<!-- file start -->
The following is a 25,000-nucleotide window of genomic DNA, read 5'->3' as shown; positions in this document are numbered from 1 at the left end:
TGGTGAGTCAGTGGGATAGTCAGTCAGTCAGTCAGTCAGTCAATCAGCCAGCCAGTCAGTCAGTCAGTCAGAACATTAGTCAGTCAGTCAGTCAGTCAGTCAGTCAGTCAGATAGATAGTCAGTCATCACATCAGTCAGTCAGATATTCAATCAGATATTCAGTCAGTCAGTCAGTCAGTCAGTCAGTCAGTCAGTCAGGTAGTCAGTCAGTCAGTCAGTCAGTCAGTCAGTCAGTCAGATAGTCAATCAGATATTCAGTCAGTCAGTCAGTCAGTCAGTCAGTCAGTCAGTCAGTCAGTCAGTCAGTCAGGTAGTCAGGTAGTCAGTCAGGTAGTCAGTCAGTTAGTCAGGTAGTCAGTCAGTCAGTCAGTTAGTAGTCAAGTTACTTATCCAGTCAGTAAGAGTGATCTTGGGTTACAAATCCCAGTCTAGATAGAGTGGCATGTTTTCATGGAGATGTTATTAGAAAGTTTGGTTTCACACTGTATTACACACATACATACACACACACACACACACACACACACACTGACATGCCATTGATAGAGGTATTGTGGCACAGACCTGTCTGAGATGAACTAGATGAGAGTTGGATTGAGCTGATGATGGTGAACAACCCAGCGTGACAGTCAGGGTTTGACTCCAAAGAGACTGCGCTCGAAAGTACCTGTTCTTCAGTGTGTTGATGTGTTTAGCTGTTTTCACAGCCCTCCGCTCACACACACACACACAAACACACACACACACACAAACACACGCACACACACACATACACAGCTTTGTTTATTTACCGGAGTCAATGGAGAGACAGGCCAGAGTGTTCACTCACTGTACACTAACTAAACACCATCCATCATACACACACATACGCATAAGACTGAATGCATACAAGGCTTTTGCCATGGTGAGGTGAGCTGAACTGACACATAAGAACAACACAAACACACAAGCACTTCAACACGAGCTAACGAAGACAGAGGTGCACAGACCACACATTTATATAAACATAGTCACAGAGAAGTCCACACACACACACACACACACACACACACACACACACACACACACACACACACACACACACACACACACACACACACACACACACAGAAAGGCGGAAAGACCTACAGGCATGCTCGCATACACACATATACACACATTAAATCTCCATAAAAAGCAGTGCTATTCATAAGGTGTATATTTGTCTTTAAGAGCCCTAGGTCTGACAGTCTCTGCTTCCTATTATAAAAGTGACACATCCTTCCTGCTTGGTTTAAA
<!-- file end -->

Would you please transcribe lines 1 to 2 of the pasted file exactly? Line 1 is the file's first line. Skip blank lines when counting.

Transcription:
The following is a 25,000-nucleotide window of genomic DNA, read 5'->3' as shown; positions in this document are numbered from 1 at the left end:
TGGTGAGTCAGTGGGATAGTCAGTCAGTCAGTCAGTCAGTCAATCAGCCAGCCAGTCAGTCAGTCAGTCAGAACATTAGTCAGTCAGTCAGTCAGTCAGTCAGTCAGTCAGATAGATAGTCAGTCATCACATCAGTCAGTCAGATATTCAATCAGATATTCAGTCAGTCAGTCAGTCAGTCAGTCAGTCAGTCAGTCAGGTAGTCAGTCAGTCAGTCAGTCAGTCAGTCAGTCAGTCAGATAGTCAATCAGATATTCAGTCAGTCAGTCAGTCAGTCAGTCAGTCAGTCAGTCAGTCAGTCAGTCAGTCAGGTAGTCAGGTAGTCAGTCAGGTAGTCAGTCAGTTAGTCAGGTAGTCAGTCAGTCAGTCAGTTAGTAGTCAAGTTACTTATCCAGTCAGTAAGAGTGATCTTGGGTTACAAATCCCAGTCTAGATAGAGTGGCATGTTTTCATGGAGATGTTATTAGAAAGTTTGGTTTCACACTGTATTACACACATACATACACACACACACACACACACACACACACTGACATGCCATTGATAGAGGTATTGTGGCACAGACCTGTCTGAGATGAACTAGATGAGAGTTGGATTGAGCTGATGATGGTGAACAACCCAGCGTGACAGTCAGGGTTTGACTCCAAAGAGACTGCGCTCGAAAGTACCTGTTCTTCAGTGTGTTGATGTGTTTAGCTGTTTTCACAGCCCTCCGCTCACACACACACACACAAACACACACACACACACAAACACACGCACACACACACATACACAGCTTTGTTTATTTACCGGAGTCAATGGAGAGACAGGCCAGAGTGTTCACTCACTGTACACTAACTAAACACCATCCATCATACACACACATACGCATAAGACTGAATGCATACAAGGCTTTTGCCATGGTGAGGTGAGCTGAACTGACACATAAGAACAACACAAACACACAAGCACTTCAACACGAGCTAACGAAGACAGAGGTGCACAGACCACACATTTATATAAACATAGTCACAGAGAAGTCCACACACACACACACACACACACACACACACACACACACACACACACACACACACACACACACACACACACACACACACACACACAGAAAGGCGGAAAGACCTACAGGCATGCTCGCATACACACATATACACACATTAAATCTCCATAAAAAGCAGTGCTATTCATAAGGTGTATATTTGTCTTTAAGAGCCCTAGGTCTGACAGTCTCTGCTTCCTATTATAAAAGTGACACATCCTTCCTGCTTGGTTTAAA